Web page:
Secret Life of HTML

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"Secret Life of HTML" takes the form of a combination poetry repository and inverse search engine. The term "inverse search engine" refers to an searching application that indexes exclusively the elements of the web that a standard search engine ignores--the commented-out text that is not rendered by the browser and left invisible when an Internet user accesses a webpage. The back-end is a database of roughly seven million commented-out lines of HTML scraped from the web. On the front-end, a user can search the database for lines matching a certain term or expression and see only commented-out HTML with that term somewhere in the text. Users are encouraged to use lines from the scrape to make their own poems for upload and display on the site, and they can browse through nine poems that I wrote using the comments.


Why integrate the poetry repository with the "inverse search engine?" I found it necessary to write a framework for locating lines of interest and the project naturally evolved into the development of a platform for exploring the secret life of HTML documents in a systematic and robust way. The principle of opening up the source of a document for use in art was in conflict with my idea of using a physical medium such as a book, and I decided that it was more important to keep my source open and to write an interface for the comment-exploring platform to be used in a participatory way. There is certainly something intrinsically poetic about the way that HTML comments exist in the source of web documents without being a part of the visible experience, so the medium of poetry seemed right for transforming HTML comments into a structured artistic form.



I scraped the HTML using Heritrix, an open-source, Java-based crawler that can take configuration and seed specifications. I crawled from a number of major poetry repositories and from Rhizome, but I ultimately had to augment my results with about 14 gigabytes of example files hosted on the Internet Archive because my results were disappointingly diffuse in terms of valuable commented-out text. I processed the output files with a perl script which used a regular expression to decide which lines were comments. This is the file that is searched when the search-engine front-end is invoked. The search algorithm is trivial and was written in PHP. The rest of the site is HTML, Javascript and basic PHP, and the primary challenges on that end were the varying encoding styles of the input and finding the correct way to process multi-lingual, multi-encoding, commented-out HTML for display.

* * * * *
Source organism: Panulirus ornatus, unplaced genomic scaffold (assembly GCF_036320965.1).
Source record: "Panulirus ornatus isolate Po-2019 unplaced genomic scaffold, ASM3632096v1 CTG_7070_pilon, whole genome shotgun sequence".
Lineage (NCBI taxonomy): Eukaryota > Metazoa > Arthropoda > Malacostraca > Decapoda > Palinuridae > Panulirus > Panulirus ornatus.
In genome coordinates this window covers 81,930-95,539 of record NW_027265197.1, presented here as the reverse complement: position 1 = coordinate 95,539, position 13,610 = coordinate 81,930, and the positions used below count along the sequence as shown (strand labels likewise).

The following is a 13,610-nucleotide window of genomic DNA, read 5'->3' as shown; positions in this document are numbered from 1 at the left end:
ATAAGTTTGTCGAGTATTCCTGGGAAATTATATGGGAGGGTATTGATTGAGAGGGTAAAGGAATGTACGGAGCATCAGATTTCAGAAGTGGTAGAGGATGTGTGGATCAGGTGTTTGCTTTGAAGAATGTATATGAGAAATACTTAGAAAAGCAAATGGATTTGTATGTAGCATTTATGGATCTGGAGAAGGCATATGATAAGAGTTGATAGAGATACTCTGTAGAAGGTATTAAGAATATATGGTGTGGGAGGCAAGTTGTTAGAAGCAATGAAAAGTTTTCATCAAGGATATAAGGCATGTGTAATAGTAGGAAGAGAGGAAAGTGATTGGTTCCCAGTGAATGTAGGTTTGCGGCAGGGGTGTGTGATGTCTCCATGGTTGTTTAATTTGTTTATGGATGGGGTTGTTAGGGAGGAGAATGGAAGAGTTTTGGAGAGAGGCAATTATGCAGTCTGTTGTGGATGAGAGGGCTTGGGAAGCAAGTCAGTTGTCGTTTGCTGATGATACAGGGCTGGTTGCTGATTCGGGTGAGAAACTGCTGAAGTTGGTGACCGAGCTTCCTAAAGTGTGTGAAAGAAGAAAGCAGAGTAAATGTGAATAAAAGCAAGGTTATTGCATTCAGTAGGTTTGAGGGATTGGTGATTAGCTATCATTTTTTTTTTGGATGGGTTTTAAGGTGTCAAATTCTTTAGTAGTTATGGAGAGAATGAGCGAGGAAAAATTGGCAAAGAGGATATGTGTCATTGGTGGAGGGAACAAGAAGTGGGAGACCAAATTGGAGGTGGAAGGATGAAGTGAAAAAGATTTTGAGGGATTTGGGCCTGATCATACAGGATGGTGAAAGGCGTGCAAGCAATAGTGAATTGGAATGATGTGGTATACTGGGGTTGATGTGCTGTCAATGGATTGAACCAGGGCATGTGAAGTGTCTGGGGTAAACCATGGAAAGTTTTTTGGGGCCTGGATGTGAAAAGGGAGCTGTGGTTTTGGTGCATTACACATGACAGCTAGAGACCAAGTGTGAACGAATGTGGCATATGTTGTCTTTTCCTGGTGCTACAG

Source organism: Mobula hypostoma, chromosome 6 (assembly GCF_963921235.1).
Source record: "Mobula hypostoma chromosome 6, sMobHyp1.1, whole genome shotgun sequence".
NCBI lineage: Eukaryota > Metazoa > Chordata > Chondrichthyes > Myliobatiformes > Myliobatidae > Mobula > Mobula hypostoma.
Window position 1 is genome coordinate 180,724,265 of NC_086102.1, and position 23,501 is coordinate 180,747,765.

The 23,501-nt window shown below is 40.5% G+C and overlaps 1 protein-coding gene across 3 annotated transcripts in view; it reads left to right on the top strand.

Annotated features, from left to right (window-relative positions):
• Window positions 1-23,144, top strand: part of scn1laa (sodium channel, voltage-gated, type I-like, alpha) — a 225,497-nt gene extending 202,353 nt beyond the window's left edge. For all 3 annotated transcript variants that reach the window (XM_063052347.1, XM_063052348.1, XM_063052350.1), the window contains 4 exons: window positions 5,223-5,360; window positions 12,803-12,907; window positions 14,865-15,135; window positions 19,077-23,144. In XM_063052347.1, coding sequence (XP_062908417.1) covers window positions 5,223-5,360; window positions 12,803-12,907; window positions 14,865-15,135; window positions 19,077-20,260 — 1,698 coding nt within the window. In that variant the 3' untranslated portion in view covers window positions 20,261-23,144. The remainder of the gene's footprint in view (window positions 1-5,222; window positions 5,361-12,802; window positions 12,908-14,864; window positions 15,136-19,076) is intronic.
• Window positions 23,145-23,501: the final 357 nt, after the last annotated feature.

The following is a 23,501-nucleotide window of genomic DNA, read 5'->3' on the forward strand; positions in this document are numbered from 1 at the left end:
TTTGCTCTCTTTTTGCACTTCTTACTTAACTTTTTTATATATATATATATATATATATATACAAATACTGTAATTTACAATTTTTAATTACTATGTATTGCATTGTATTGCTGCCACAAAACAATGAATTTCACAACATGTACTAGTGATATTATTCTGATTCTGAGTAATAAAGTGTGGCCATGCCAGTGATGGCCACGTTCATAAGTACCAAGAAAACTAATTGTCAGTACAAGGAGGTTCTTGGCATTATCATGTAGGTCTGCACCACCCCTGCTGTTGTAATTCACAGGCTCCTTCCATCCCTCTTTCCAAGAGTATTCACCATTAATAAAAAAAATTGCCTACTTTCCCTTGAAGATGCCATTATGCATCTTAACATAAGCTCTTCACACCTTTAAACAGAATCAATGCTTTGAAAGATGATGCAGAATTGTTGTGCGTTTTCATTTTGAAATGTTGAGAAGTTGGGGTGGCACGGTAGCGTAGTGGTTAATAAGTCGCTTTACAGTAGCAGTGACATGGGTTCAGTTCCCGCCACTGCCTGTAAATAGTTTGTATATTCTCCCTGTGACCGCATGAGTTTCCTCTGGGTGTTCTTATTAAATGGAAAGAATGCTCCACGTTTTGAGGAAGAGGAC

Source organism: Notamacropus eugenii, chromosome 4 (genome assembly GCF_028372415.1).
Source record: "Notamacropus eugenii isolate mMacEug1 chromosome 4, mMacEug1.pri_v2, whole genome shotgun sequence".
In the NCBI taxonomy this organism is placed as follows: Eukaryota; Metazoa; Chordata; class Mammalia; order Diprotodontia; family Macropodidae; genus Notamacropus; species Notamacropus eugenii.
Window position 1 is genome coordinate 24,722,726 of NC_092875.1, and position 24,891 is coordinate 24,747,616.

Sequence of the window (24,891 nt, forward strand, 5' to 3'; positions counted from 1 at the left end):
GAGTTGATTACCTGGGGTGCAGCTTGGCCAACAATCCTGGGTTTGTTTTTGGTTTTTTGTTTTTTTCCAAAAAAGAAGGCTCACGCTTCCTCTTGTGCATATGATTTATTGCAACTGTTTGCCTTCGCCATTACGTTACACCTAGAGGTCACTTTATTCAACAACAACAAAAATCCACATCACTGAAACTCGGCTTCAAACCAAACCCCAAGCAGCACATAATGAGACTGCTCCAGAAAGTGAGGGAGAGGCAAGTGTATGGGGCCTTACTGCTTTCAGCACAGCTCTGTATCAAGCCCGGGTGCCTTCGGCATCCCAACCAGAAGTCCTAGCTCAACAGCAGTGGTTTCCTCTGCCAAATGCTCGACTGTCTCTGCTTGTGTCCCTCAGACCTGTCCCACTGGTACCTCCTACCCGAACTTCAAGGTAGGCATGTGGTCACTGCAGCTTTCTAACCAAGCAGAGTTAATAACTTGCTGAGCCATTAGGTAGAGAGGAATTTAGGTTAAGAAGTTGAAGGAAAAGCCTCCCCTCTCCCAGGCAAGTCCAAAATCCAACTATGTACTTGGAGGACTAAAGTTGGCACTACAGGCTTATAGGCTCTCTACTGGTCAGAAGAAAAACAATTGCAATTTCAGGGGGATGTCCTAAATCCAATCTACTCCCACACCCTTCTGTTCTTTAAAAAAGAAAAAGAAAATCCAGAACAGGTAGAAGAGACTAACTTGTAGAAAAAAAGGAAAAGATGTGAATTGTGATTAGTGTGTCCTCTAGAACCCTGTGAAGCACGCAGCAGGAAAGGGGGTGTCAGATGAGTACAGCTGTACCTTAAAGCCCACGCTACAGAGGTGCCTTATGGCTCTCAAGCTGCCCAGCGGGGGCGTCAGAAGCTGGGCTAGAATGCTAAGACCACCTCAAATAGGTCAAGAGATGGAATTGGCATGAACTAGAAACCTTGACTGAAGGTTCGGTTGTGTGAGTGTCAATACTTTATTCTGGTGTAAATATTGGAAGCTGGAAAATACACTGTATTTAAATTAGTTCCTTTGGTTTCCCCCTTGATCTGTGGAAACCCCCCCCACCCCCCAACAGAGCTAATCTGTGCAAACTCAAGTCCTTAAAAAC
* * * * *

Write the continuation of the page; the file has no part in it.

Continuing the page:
If I were doing this project in another capacity, I'd love to be able to mimic a real search engine more closely--to be able to link to a range of documents and tie comments directly to the source URL. I'd also love to have a broader and more dynamic slice of the web to search. I think the idea of an "inverse search engine" is interesting, but was not feasible to fully actualize on the scale of this project. The original idea was that, by searching, poems would generate themselves, but the output of the engine isn't really structured enough to be satisfactory in that capacity. To take things to the next level, a more sophisticated poetry generating algorithm would enhance the poetry aspect of the project a lot.

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